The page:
Introduction and objectives: Up to 25% of patients who undergo a percutaneous coronary intervention show some limitation in the use of drug-eluting stents. The aim of this study was to evaluate if titanium-nitride-oxide-coated stents could be a good alternative to everolimus-eluting stents in diabetic patients.
Methods: A total of 173 diabetic patients with lesions at moderate risk of restenosis (exclusion criteria: diameter < 2.5 mm or length > 28 mm in vessels < 3mm, chronic occlusion) were randomized to a titanium group (83 patients) or an everolimus group (90 patients).
Results: Baseline characteristics were well balanced; 28.3% of patients were insulin dependent. At 1 year, the incidence of major adverse cardiac events (death, nonfatal myocardial infarction, stroke, or repeat target vessel revascularization) was significantly higher in the titanium group than in the everolimus group (total, 14.5% vs 4.4%; P = .02; noninsulin-dependent subgroup, 9.7% vs 3.2%; P = .14; insulin-dependent subgroup, 28.6% vs 7.1%; P = .04). The incidence of death, nonfatal myocardial infarction, stroke, or any revascularization was 16.9% in the titanium group and 7.8% in the everolimus group (P = .06). Target lesion and vessel revascularizations occurred in 8.4% compared with 3.3% (P = .15) and in 13.3% compared with 3.3% (P = .01) in the titanium and everolimus groups, respectively. Angiographic follow-up at 9 months showed significantly less late lumen loss in the everolimus group (in-segment, 0.52 [standard deviation, 0.58) mm vs -0.05 [0.32] mm; in-stent, 0.76 [0.54] mm vs 0.13 [0.31] mm; P < .0001).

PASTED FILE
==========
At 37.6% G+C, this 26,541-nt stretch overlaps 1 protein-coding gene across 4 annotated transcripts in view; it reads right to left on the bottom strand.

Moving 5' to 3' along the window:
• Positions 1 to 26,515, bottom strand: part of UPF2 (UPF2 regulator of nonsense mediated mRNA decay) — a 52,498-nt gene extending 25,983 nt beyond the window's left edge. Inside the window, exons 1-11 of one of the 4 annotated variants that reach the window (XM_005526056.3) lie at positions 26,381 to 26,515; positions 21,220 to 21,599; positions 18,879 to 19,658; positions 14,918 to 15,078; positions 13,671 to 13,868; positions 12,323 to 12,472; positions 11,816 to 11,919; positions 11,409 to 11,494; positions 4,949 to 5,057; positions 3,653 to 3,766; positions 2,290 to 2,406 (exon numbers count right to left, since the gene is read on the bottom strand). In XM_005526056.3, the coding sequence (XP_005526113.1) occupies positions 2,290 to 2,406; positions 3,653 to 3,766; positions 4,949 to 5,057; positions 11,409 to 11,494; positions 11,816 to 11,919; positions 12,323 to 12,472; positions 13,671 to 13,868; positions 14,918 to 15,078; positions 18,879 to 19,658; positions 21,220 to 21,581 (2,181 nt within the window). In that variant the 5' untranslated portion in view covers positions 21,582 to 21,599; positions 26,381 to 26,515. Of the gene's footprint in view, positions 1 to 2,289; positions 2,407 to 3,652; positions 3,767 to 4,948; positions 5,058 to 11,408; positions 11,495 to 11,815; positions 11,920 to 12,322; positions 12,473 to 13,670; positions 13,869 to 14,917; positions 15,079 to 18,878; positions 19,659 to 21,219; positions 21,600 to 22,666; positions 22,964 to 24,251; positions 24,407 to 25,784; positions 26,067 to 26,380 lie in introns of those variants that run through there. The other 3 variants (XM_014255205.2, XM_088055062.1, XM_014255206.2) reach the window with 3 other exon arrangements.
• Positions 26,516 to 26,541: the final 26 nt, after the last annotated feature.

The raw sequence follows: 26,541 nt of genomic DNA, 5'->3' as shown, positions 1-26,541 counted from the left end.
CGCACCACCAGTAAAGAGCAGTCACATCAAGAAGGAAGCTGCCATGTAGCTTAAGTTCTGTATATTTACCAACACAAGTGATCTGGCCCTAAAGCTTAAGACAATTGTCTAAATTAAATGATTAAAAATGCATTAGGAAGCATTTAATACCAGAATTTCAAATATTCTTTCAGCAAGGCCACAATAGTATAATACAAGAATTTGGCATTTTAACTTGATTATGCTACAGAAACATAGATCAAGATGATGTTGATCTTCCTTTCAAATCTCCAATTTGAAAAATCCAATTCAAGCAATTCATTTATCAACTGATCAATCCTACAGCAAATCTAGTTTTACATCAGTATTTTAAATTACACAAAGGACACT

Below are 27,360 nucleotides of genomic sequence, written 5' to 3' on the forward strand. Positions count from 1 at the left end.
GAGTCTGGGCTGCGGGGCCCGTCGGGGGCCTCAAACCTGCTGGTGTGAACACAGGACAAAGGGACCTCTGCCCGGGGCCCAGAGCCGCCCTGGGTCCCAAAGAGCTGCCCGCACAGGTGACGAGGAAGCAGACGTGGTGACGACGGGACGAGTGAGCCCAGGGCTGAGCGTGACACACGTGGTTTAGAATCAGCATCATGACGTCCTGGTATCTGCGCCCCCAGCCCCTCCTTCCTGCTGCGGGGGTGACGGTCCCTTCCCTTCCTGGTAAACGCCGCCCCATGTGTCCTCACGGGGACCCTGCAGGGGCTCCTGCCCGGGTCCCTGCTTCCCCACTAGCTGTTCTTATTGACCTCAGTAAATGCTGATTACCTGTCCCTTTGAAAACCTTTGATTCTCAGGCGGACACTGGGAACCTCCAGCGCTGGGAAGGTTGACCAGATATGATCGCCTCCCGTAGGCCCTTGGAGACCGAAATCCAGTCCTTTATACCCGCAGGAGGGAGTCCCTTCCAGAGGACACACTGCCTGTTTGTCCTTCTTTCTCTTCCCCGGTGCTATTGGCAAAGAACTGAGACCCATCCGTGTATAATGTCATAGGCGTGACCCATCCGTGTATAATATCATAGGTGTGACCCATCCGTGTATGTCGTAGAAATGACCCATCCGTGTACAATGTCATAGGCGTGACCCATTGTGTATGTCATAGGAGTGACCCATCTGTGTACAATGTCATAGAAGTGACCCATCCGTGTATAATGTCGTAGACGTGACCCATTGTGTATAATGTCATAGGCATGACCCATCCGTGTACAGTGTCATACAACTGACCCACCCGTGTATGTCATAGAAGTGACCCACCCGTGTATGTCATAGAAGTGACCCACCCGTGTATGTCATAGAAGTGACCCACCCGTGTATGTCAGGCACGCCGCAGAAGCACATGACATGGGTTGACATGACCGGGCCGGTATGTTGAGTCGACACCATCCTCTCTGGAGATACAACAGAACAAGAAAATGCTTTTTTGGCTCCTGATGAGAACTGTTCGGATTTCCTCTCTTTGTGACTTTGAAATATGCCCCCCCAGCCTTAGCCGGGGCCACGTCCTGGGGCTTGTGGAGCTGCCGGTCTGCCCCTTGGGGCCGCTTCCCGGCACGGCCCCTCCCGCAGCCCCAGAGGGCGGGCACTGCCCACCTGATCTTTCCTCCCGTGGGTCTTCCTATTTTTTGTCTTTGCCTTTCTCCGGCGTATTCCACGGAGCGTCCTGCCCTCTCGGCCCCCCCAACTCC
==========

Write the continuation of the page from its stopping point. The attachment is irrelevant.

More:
Conclusions: The everolimus-eluting stent is superior to the titanium stent for clinical and angiographic end points in diabetic patients with lesions at moderate risk of restenosis.
Keywords: Diabetes mellitus; Everolimus-eluting stent; Reestenosis; Restenosis; Stent bioactivo de titanio; Stent de everolimus; Titanium stent.
Copyright © 2013 Sociedad Española de Cardiología. Published by Elsevier Espana. All rights reserved.